The full results from Sunday night’s debate are in, and Donald Trump has come from behind to take the lead over Hillary Clinton.
The latest Rasmussen Reports White House Watch national telephone and online survey shows Trump with 43% support among Likely U.S. Voters to Clinton’s 41%. Yesterday, Clinton still held a four-point 43% to 39% lead over
Trump, but that was down from five points on Tuesday and her biggest lead ever of seven points on Monday.
Rasmussen Reports updates its White House Watch survey daily Monday through Friday at 8:30 am Eastern based on a three-day rolling average of 1,500 Likely U.S. Voters. Monday’s survey was the first following the release of an 11-year-old video showing Trump discussing women in graphic sexual detail but did not include any polling results taken after the debate. All three nights of the latest survey follow Sunday’s debate.
Libertarian candidate Gary Johnson has dropped slightly to six percent (6%) support, while Green Party candidate Jill Stein holds steady at two percent (2%). Four percent (4%) still like some other candidate in the race, and another four percent (4%) remain undecided. (To see survey question wording, click here.)
Eighty-four percent (84%) now say they are certain how they will vote in this year’s presidential election, and among these voters, Trump posts a 49% to 46% lead over Clinton. Among voters who say they still could change their minds between now and Election Day, it’s Clinton 40%, Trump 37%, Johnson 19% and Stein four percent (4%).
The survey of 1,500 Likely Voters was conducted on October 10-12, 2016 by Rasmussen Reports. The margin of sampling error is +/- 2.5 percentage points with a 95% level of confidence. Field work for all Rasmussen Reports surveys is conducted by Pulse Opinion Research, LLC. See methodology.
Most Republican voters still think top GOP leaders are hurting the party with their continuing criticism of Trump and are only slightly more convinced that those leaders want Trump to be president.
Trump has 75% support among Republicans, nearly identical to Clinton’s 76% backing among Democrats. He has 15% of the Democratic vote; she picks up 13% GOP support. Trump holds a double-digit advantage among voters not affiliated with either major political party.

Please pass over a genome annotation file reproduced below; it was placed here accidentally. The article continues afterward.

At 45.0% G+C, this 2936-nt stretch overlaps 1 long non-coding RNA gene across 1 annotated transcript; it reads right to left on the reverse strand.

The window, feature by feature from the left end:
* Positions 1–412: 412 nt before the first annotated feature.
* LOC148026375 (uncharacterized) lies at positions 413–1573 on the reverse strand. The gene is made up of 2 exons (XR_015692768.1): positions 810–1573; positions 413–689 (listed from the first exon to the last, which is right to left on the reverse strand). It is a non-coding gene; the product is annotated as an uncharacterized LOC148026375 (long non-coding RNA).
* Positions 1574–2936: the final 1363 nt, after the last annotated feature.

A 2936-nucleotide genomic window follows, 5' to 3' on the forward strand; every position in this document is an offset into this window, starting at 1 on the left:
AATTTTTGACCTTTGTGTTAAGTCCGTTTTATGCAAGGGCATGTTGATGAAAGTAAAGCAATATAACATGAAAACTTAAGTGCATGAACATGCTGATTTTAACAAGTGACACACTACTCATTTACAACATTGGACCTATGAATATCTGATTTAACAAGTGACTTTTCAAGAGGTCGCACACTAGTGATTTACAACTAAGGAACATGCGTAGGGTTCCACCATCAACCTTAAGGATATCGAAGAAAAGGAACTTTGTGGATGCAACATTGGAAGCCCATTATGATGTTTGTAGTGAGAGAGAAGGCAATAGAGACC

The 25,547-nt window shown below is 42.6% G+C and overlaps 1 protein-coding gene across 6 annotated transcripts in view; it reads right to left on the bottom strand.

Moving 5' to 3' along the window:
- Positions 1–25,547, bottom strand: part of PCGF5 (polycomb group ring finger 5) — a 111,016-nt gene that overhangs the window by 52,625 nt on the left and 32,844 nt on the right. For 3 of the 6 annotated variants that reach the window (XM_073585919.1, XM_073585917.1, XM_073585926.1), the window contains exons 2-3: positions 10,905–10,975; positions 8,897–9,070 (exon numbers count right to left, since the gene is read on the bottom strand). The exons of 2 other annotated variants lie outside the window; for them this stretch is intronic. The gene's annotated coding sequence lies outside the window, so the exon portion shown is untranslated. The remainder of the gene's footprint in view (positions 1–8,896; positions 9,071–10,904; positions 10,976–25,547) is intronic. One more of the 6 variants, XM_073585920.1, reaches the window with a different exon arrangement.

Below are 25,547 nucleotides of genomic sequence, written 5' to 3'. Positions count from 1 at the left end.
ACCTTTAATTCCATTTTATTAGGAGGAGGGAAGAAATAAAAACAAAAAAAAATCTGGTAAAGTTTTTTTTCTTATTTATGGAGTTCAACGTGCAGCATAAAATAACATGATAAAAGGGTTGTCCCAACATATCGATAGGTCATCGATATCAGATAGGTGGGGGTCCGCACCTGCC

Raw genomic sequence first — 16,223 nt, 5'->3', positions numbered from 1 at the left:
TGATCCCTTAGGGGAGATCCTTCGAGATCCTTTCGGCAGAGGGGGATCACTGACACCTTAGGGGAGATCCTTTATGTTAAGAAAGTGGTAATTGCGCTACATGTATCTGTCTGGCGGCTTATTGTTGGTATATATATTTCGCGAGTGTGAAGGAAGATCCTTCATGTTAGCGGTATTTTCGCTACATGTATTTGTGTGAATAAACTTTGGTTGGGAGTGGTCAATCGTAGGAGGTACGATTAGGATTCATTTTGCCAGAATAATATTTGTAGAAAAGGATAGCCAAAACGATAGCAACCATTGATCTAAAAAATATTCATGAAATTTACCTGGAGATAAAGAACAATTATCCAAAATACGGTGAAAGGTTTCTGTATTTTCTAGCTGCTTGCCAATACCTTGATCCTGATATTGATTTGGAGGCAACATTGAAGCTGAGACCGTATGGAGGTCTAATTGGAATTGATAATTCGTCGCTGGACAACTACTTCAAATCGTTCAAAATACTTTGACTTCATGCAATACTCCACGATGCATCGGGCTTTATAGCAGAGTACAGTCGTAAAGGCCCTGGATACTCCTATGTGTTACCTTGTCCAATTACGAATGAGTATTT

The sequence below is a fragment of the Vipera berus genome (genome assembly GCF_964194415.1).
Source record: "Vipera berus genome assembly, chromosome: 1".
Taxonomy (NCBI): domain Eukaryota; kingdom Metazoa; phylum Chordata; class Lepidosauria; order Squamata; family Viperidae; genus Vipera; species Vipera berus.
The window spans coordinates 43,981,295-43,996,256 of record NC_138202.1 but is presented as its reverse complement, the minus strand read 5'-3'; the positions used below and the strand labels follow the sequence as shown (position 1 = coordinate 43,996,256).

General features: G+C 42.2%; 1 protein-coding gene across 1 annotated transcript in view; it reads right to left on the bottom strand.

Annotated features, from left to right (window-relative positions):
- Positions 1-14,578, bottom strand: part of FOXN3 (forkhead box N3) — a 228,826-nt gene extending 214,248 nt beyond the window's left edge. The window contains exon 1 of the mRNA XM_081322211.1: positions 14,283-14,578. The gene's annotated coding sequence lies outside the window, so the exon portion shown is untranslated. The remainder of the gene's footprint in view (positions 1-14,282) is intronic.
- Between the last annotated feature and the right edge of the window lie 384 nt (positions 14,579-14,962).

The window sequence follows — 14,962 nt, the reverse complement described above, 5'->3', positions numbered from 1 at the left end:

Johnson gets 13% of the unaffiliated vote, but like Stein is in low single digits among Democrats and Republicans.
Clinton continues to lead among women, while Trump has regained his advantage among men. Those under 40 still prefer the Democrat but also remain the most undecided. Older voters favor Trump. The older the voter, the more likely he or she is to be certain of their vote.
Trump remains ahead among whites and has a slight lead among other minority voters. He appears to be making a dent in the black vote, but blacks still overwhelmingly favor Clinton.
Ninety (90%) of voters who Strongly Approve of the job President Obama is doing choose Clinton. Among voters who Strongly Disapprove of the president’s job performance, 89% prefer Trump.
Hillary Clinton jumped on the release last week of an 11-year-old video in which Trump makes graphic sexual comments to say it shows her Republican rival's demeaning attitude toward women. But Trump countered that Clinton was an enabler who allowed her husband, former President Bill Clinton, to sexually assault women for years. We’ll tell you what voters think at 10:30 a.m. Eastern today.
Nearly two-out-of-three voters believe the economy is unfair to the middle class.
Voters are even more likely than they’ve been in the past to say they’ll wait until Election Day to cast their vote.
Only 24%, however, say they’ve ever changed the way they were going to vote after watching the debates between presidential candidates.
Additional information from this survey and a full demographic breakdown are available to Platinum Members only.
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